“The Last Sentence” a Salute to Free Speech
By Skip Sheffield
Sweden was ostensibly neutral during World War II. It was not easy. “The Last Sentence,” playing at FAU’s Living Room Theaters, is a black-and-white movie that illustrates just how hard it was to stay neutral in the face of such overwhelming evil.
“The Last Sentence” is the true life story of crusading Swedish journalist Torgny Segerstedt, directed by noted veteran Swedish filmmaker Jan Troell (“The Emigrants”). In the 1930s Segerstedt was one of the first to recognize the dangers of Adolph Hitler and his fascist Nazi Party. When war inevitably came, Segerstedt refused to knuckle under to pressure to stop ridiculing and criticizing Hitler and his thugs.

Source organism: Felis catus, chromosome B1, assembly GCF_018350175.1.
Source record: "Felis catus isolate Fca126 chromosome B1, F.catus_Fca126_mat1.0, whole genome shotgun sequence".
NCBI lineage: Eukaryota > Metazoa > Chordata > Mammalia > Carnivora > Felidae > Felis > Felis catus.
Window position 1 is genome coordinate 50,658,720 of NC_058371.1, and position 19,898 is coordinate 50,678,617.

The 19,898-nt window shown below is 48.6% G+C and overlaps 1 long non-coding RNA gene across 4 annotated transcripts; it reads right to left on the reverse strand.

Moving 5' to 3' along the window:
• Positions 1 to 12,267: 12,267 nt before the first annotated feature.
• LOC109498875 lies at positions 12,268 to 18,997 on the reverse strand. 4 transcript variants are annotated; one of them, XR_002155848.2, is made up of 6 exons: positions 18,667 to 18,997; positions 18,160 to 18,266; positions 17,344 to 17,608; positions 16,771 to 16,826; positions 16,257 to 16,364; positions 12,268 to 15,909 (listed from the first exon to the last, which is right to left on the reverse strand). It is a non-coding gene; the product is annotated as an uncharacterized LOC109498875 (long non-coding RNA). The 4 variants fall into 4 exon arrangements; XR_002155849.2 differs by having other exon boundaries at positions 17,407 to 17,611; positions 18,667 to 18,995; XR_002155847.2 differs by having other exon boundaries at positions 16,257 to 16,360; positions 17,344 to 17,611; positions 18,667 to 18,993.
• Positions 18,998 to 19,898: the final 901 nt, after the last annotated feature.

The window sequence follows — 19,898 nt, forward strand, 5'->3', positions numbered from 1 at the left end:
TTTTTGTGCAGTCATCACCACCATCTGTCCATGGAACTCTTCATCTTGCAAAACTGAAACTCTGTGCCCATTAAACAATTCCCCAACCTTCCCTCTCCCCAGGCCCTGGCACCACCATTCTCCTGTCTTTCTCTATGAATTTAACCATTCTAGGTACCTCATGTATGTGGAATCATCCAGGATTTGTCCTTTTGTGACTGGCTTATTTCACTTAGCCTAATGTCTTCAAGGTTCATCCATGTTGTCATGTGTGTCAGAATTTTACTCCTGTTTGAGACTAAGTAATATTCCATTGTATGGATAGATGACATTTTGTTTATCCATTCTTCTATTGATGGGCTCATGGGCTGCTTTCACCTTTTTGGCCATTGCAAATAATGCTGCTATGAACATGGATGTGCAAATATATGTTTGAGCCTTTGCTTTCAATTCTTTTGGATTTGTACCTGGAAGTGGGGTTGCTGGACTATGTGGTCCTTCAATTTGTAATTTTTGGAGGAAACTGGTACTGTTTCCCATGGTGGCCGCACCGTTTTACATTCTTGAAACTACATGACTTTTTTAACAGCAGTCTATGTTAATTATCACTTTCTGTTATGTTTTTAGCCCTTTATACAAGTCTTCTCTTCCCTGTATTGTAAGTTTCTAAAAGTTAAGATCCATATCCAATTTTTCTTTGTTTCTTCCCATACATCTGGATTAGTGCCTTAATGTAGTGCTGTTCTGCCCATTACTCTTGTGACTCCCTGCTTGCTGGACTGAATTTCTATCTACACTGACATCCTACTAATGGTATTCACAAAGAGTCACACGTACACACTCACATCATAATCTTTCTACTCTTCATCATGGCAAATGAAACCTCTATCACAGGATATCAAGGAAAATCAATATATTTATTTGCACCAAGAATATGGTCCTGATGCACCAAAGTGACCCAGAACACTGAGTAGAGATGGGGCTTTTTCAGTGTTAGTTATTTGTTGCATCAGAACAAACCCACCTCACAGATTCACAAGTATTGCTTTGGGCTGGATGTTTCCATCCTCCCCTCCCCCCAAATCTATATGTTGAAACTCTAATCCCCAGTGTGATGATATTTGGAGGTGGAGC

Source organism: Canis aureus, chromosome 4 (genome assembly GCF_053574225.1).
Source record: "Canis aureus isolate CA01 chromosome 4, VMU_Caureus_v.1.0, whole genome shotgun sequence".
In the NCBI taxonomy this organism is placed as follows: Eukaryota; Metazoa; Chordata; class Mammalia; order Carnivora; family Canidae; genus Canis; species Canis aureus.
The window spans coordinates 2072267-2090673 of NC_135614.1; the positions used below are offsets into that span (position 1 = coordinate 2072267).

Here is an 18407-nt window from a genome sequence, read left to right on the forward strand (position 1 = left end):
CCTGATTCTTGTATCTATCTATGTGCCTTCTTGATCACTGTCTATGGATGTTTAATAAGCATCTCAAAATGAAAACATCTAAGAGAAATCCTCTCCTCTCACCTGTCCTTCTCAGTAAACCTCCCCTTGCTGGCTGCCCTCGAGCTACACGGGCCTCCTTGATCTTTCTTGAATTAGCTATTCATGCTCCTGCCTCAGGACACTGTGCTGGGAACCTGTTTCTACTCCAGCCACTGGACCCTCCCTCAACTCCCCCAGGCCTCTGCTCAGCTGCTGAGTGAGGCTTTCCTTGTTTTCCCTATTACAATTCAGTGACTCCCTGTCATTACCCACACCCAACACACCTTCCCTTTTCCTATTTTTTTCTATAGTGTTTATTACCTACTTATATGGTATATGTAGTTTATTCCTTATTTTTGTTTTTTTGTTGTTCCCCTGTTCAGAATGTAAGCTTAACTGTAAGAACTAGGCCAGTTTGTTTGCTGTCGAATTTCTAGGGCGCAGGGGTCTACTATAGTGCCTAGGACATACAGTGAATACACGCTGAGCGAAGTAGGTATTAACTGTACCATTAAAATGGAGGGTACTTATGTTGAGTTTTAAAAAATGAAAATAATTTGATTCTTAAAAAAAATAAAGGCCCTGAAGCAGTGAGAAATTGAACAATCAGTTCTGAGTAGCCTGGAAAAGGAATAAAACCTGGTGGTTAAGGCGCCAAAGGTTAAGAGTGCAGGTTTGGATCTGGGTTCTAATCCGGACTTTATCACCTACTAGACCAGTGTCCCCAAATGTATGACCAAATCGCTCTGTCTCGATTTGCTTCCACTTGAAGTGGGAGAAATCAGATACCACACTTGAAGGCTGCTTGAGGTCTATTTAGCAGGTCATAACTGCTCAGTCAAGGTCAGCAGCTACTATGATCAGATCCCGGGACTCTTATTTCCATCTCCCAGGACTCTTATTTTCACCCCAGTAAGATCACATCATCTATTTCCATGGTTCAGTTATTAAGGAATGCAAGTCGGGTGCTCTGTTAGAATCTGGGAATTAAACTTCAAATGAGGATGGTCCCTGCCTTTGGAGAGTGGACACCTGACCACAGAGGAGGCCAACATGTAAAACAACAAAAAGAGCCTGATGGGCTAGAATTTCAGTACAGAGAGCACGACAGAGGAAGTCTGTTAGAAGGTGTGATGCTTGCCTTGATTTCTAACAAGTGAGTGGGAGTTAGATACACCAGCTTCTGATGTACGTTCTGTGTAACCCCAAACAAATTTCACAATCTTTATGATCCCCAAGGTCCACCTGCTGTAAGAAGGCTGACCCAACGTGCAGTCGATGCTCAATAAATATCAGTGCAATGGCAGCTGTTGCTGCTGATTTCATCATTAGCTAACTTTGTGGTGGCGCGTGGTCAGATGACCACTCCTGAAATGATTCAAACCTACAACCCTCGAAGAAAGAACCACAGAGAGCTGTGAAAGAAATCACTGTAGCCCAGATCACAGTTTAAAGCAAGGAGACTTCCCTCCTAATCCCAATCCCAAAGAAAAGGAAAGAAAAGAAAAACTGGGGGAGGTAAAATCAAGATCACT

Torgny Segerstedt (Jesper Christensen) was far from a perfect man. At the beginning of the story we are told “No human being can withstand close scrutiny.” He was locked in a loveless marriage to a doting Norwegian woman, Puste (Ulla Skoog) and he openly carried on an affair with Maja (Pernilla August), wife of his newspaper boss and friend, Axel Forssman (Bjorn Granath). His also had a morbid fixation on his late mother.
Segerstedt ran up against his newspaper publisher, the Swedish Prime Minister Per Albin Hansson (Kenneth Mildoff) and even the King of Sweden. Through it all Segerstedt never backed down, even when threatened with job termination and the threat of death. If you care at all about the First Amendment and free speech, this is a reminder of how precious and difficult it is to stand for what is good and right even while everyone around you is compromising.